Weaver argues that the Nominalism of William of Occam has opened the floodgates of relativism, egotism, and sentimentality upon the West, with little traction left for a revival of traditional values.

This is a remarkably dense book. His sentences are a mouthful, let alone a mindful. There is so much there. Take your time with this one and you'll be well rewarded. Just don't jump to the conclusion that he's a hopelessly irrelevant conservative and that our age knows better than the vision of tradition that Weaver so admires.
Profile Image for Tika.
9 reviews51 followers
January 13, 2016
"There is ground for declaring that modern man has become a moral idiot.”

"We approach a condition in which we shall be amoral without the capacity to perceive it and degraded without the means to measure our descent.”
Profile Image for Josh Bauder.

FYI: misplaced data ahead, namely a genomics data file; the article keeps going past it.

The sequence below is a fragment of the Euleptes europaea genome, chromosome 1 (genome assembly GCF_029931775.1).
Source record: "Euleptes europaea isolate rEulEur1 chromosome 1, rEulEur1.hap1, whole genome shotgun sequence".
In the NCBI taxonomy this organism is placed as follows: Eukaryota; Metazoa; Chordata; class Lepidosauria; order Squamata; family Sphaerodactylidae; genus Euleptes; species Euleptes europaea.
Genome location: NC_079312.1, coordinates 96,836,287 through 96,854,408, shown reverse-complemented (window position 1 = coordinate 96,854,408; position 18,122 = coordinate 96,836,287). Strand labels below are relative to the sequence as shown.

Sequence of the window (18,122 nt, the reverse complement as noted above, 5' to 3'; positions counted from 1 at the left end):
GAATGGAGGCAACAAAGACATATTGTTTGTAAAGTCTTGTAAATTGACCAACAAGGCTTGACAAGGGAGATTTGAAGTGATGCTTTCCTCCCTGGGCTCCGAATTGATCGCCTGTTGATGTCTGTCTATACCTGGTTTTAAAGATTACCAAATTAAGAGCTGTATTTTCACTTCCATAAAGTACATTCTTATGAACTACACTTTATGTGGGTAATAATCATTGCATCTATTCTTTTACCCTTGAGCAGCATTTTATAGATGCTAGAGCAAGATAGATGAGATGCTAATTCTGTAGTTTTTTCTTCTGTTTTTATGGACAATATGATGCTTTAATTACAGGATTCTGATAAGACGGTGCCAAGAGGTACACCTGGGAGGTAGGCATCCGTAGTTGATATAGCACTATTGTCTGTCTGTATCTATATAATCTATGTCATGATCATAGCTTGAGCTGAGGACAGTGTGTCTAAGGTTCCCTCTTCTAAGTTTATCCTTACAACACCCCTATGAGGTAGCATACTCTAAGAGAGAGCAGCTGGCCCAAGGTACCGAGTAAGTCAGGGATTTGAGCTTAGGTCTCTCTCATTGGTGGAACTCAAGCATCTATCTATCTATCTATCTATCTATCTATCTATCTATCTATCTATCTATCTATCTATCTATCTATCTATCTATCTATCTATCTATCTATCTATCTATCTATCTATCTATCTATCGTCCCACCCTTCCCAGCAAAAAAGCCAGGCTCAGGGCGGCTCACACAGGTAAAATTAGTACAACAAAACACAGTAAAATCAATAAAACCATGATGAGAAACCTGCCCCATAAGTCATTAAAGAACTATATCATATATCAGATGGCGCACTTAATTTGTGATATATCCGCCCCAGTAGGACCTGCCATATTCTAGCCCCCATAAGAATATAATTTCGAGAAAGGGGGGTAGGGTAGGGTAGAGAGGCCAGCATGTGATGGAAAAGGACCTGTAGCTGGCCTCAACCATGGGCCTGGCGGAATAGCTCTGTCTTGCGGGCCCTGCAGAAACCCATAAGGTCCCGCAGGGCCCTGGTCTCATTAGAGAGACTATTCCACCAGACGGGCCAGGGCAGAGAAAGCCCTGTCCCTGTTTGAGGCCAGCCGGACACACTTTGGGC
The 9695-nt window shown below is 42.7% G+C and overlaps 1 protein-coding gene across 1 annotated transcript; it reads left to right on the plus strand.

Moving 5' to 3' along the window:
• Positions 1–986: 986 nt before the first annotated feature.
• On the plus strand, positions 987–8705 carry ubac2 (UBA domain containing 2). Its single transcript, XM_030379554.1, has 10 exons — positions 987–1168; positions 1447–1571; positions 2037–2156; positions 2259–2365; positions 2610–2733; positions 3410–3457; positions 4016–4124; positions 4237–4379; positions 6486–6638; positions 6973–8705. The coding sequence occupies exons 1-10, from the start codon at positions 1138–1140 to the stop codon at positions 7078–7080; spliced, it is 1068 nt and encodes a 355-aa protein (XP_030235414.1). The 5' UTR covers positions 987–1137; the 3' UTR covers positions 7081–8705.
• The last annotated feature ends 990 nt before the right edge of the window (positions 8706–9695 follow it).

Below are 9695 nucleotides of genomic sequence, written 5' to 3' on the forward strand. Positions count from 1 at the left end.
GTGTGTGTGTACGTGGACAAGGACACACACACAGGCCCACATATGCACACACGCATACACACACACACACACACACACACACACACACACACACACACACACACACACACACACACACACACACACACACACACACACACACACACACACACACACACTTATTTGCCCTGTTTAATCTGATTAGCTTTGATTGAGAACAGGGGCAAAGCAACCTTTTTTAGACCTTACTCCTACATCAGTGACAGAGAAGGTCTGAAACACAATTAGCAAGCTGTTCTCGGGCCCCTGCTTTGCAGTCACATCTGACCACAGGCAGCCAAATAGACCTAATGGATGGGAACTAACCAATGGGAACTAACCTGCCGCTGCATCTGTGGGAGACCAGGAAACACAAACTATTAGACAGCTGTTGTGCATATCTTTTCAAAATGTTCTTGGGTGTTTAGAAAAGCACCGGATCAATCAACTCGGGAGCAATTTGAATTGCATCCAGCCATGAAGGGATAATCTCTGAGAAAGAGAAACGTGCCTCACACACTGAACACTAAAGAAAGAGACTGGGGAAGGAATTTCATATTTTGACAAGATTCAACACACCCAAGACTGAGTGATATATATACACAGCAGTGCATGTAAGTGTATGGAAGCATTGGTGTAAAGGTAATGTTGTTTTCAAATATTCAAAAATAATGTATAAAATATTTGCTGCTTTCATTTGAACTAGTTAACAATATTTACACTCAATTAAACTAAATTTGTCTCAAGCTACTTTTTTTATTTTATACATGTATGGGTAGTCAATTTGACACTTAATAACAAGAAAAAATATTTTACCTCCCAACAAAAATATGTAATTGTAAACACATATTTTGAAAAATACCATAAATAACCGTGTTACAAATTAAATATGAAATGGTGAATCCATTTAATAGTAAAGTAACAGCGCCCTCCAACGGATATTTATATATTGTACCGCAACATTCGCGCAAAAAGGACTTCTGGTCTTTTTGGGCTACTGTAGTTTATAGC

306 reviews3 followers
March 1, 2017
Weaver's premise is simple. There are two basic worldviews in the history of the West: one that affirms transcendent reality and one that doesn't. In the late 1300s, Weaver argues, the momentum shifted from the former to the latter, and it has remained with the materialists ever since.

We are now, Weaver claims, reaping the final fruits of the materialistic worldview. Most of these fruits take the shape of various losses: the loss of true sentiment, resulting in mere sentimentality; the loss of formality and ceremony, distinctions, and hierarchy (which are predicated on the existence of an unseen world and which seem absurd once that world is denied); the loss of liberal education in the humanities matched by the rise of specialization; and the loss of restraint and self-discipline to the "spoiled-child psychology" that seeks instant comfort and gratification. The replacement of transcendent values with ephemeral ones has been abetted by the emergence of a massive propaganda machine, the Great Stereopticon, to communicate the ideals of the materialistic worldview.